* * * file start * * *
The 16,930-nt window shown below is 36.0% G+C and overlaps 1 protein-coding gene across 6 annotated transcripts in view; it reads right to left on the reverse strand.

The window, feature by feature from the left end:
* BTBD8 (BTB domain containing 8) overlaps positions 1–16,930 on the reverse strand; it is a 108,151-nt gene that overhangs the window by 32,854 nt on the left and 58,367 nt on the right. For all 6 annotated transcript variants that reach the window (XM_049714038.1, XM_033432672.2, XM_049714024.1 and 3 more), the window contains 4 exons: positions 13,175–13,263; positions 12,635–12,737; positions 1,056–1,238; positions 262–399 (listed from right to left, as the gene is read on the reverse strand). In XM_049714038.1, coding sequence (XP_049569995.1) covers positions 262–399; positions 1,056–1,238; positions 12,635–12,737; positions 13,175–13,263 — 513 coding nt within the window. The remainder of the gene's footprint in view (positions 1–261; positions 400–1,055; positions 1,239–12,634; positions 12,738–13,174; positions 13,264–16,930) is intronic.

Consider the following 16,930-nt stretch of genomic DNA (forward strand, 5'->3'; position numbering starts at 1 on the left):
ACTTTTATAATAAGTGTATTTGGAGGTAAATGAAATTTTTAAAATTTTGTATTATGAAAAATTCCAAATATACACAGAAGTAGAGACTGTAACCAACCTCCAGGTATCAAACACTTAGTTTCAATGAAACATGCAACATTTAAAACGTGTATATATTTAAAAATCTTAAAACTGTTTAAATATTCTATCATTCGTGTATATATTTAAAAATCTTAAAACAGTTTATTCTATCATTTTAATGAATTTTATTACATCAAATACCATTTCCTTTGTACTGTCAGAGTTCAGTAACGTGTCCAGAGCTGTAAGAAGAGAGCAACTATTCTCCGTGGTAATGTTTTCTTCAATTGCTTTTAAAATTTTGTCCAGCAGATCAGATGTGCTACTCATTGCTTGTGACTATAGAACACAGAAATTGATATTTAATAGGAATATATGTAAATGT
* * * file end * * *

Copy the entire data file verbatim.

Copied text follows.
The 16,930-nt window shown below is 36.0% G+C and overlaps 1 protein-coding gene across 6 annotated transcripts in view; it reads right to left on the reverse strand.

The window, feature by feature from the left end:
* BTBD8 (BTB domain containing 8) overlaps positions 1–16,930 on the reverse strand; it is a 108,151-nt gene that overhangs the window by 32,854 nt on the left and 58,367 nt on the right. For all 6 annotated transcript variants that reach the window (XM_049714038.1, XM_033432672.2, XM_049714024.1 and 3 more), the window contains 4 exons: positions 13,175–13,263; positions 12,635–12,737; positions 1,056–1,238; positions 262–399 (listed from right to left, as the gene is read on the reverse strand). In XM_049714038.1, coding sequence (XP_049569995.1) covers positions 262–399; positions 1,056–1,238; positions 12,635–12,737; positions 13,175–13,263 — 513 coding nt within the window. The remainder of the gene's footprint in view (positions 1–261; positions 400–1,055; positions 1,239–12,634; positions 12,738–13,174; positions 13,264–16,930) is intronic.

Consider the following 16,930-nt stretch of genomic DNA (forward strand, 5'->3'; position numbering starts at 1 on the left):
ACTTTTATAATAAGTGTATTTGGAGGTAAATGAAATTTTTAAAATTTTGTATTATGAAAAATTCCAAATATACACAGAAGTAGAGACTGTAACCAACCTCCAGGTATCAAACACTTAGTTTCAATGAAACATGCAACATTTAAAACGTGTATATATTTAAAAATCTTAAAACTGTTTAAATATTCTATCATTCGTGTATATATTTAAAAATCTTAAAACAGTTTATTCTATCATTTTAATGAATTTTATTACATCAAATACCATTTCCTTTGTACTGTCAGAGTTCAGTAACGTGTCCAGAGCTGTAAGAAGAGAGCAACTATTCTCCGTGGTAATGTTTTCTTCAATTGCTTTTAAAATTTTGTCCAGCAGATCAGATGTGCTACTCATTGCTTGTGACTATAGAACACAGAAATTGATATTTAATAGGAATATATGTAAATGT